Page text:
A mining operation transitioning from open pit to underground in an area where the mine design does not allow caving through to surface normally requires a crown pillar for protection of the underground workings beneath the pit. Crown pillar stability is maintained to prevent inrushes of water and mud, air blasts, and collapse or large-scale movement of the pit walls or surrounding rock mass. This is important in providing a safe workplace for mine personnel, equipment, and infrastructure, and ensuring achievement of production goals. The Paboase underground mine at Chirano Gold Mines Limited in Ghana is situated beneath an existing and non-operating open pit. A crown pillar is required to separate the pit from the underground mine, where sublevel open stoping method was used to extract the upper mining block. During early studies, the crown pillar was designed based on preliminary data available at that time. With additional geotechnical data available from field mapping, core drilling, and laboratory testing, efforts were made to evaluate the stability of the crown pillar. Empirical and analytical methods were applied to determine the factor of safety for the crown pillars of various thicknesses under different stoping geometries. Numerical modelling was also utilized to evaluate the crown pillar performance under various in-situ stress conditions and mining sequences. In addition, stope stability in the upper mining block was analysed using the updated Matthews' stability graph. This paper presents the mine design, input data, and performance evaluation of the Paboase crown pillar and summarizes the results from the empirical, analytical, and numerical modelling analyses.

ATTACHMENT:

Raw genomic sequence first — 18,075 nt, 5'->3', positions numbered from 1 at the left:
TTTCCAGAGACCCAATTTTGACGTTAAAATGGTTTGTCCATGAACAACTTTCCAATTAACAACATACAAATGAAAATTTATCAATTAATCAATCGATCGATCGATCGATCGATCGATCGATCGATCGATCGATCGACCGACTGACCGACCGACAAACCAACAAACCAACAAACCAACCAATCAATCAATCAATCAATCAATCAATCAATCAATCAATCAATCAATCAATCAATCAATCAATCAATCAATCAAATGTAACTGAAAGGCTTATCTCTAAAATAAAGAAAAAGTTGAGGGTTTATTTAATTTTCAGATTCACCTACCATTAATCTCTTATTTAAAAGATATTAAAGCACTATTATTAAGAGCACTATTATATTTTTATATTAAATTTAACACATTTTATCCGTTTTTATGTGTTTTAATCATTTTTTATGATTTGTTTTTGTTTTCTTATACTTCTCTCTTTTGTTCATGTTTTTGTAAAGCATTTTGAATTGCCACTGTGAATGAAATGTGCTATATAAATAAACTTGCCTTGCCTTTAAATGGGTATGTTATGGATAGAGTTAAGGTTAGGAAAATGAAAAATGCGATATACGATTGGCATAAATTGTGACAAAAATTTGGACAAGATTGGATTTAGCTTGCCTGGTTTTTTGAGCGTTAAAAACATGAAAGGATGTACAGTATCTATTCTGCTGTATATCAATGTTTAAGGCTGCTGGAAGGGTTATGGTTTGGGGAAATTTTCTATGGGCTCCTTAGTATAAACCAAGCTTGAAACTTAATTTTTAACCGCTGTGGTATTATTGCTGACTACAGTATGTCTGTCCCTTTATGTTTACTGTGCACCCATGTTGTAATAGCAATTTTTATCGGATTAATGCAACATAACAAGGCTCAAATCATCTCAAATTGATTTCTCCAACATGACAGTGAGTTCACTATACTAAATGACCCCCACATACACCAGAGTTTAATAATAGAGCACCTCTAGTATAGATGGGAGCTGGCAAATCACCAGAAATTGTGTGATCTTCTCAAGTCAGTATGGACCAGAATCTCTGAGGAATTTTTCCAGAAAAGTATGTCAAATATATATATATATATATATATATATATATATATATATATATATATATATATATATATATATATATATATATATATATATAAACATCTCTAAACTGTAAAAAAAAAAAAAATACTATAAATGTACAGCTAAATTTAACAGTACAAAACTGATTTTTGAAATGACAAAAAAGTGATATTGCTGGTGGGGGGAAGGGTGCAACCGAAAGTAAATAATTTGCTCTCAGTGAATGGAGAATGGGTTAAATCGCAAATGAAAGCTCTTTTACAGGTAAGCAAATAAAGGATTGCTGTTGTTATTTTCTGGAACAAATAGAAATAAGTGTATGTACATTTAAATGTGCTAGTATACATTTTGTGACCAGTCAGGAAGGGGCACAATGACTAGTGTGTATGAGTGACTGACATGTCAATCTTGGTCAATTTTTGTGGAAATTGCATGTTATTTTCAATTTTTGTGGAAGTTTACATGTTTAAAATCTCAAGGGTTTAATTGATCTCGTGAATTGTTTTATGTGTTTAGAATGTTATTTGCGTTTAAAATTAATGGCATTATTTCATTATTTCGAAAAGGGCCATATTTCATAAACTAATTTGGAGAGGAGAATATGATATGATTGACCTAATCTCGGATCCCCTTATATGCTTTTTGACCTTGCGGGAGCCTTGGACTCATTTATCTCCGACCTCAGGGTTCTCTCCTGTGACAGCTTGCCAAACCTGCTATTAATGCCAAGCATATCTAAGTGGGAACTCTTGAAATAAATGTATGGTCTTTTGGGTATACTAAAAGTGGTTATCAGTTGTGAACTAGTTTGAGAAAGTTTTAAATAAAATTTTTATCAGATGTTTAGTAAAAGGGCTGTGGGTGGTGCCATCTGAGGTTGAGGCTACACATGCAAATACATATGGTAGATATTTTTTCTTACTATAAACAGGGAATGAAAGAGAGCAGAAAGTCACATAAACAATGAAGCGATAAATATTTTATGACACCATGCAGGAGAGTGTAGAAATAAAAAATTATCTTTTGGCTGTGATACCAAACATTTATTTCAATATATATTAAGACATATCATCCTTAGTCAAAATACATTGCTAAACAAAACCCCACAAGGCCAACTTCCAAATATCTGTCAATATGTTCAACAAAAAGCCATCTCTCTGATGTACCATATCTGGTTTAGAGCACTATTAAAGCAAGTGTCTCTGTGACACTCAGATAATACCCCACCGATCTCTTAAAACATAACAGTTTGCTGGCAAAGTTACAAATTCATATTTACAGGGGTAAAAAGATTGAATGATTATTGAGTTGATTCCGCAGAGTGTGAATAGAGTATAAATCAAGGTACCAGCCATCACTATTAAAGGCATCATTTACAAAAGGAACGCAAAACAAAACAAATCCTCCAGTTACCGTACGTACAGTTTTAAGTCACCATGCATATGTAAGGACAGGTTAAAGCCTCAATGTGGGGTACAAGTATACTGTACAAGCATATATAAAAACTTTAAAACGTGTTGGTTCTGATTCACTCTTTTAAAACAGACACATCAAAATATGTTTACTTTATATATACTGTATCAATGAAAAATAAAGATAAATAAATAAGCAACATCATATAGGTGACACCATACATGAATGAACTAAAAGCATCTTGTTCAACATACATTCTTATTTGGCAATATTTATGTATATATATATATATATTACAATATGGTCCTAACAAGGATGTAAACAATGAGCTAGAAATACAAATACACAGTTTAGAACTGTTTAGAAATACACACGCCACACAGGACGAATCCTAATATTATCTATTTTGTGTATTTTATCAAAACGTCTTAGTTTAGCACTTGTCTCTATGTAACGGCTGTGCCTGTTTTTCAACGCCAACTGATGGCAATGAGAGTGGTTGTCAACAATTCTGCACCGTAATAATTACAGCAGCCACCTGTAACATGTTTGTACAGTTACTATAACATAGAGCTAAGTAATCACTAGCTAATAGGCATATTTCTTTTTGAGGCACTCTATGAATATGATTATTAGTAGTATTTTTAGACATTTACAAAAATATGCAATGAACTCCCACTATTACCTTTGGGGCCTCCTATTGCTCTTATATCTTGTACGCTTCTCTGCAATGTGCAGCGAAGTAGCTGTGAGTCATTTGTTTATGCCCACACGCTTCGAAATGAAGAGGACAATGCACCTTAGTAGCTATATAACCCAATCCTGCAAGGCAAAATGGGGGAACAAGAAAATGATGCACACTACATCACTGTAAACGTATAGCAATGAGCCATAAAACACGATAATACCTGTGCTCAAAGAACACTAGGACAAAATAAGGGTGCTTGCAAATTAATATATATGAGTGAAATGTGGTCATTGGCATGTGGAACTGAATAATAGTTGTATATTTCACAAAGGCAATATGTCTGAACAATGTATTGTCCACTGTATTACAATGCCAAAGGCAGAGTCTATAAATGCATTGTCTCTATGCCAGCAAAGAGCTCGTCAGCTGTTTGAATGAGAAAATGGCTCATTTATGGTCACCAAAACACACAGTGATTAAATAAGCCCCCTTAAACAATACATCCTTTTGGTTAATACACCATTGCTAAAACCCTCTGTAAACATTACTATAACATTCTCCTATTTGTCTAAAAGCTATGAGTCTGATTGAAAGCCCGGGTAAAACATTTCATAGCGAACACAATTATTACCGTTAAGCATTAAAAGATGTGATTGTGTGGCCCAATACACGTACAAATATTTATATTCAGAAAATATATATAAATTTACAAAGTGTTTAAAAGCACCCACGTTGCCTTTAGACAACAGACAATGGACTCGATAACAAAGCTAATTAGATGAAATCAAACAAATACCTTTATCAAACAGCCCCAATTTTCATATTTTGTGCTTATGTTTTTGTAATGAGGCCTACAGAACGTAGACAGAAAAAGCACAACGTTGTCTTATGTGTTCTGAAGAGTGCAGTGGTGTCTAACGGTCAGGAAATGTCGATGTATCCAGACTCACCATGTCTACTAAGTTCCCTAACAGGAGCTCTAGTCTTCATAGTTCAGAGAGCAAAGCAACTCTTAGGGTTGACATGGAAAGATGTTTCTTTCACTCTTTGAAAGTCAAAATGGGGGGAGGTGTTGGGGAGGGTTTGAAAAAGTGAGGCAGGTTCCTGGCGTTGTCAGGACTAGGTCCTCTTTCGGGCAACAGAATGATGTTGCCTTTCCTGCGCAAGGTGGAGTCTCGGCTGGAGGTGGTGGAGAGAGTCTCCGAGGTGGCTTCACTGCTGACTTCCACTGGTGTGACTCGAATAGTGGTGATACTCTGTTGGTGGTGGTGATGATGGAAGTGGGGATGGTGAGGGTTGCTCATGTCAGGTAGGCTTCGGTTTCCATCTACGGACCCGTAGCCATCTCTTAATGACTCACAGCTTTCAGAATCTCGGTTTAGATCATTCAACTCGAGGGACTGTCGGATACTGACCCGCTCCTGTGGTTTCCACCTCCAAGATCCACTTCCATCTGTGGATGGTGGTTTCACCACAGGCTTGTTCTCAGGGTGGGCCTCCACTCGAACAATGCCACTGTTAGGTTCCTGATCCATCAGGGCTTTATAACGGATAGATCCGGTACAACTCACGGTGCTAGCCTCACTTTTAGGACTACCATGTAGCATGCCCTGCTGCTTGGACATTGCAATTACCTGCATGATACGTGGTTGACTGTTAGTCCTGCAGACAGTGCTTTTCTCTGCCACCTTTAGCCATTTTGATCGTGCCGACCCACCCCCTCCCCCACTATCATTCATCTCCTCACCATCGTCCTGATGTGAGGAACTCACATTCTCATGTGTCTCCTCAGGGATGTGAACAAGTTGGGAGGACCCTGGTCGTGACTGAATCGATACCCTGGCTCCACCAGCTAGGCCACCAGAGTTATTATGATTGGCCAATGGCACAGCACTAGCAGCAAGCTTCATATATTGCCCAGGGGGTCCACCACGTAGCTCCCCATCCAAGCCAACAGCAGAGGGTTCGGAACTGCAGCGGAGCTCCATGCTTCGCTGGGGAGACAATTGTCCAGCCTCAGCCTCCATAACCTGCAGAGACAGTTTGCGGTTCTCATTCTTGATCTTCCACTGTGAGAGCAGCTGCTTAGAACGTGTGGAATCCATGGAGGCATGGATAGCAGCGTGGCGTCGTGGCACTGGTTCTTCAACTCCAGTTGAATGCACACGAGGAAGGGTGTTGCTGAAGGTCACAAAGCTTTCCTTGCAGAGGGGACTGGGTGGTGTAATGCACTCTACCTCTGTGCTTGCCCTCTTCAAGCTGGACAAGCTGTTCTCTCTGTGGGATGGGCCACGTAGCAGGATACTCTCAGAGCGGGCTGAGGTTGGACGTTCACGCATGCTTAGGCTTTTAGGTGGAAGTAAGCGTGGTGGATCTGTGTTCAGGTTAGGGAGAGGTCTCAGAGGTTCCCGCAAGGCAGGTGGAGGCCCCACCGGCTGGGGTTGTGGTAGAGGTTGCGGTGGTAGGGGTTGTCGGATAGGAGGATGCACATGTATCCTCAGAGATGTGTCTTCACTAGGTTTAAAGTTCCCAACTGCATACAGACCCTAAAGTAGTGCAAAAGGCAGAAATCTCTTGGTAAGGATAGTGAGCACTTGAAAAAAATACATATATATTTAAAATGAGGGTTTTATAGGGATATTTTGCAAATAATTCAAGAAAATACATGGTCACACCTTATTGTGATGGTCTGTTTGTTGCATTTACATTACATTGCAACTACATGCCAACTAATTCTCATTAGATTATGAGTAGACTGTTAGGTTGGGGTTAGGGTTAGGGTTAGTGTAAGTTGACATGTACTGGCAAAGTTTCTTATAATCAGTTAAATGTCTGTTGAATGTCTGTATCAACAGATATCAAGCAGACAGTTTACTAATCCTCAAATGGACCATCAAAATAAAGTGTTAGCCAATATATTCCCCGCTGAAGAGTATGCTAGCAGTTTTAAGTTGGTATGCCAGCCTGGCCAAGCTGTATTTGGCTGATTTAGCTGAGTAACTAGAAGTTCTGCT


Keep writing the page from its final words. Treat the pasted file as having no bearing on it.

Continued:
INTRODUCTION

When mining transitions from open pit to underground, it is usually necessary to leave a crown pillar for the underground mine beneath the bottom level of the pit. It is vital that the crown pillar remains stable throughout its planned service life to protect surface land users, and the underground mine and workers from inflows of water, and failures of soil and rock (Carter, 1989). The design of a stable and cost-effective crown pillar is one of the most challenging practical problems faced by mining engineers today. Surface subsidence, to a greater or lesser degree, is an inevitable consequence faced by many underground mining operations. The subsidence resulting from a crown pillar failure has always been a concern for economic and safety reasons.

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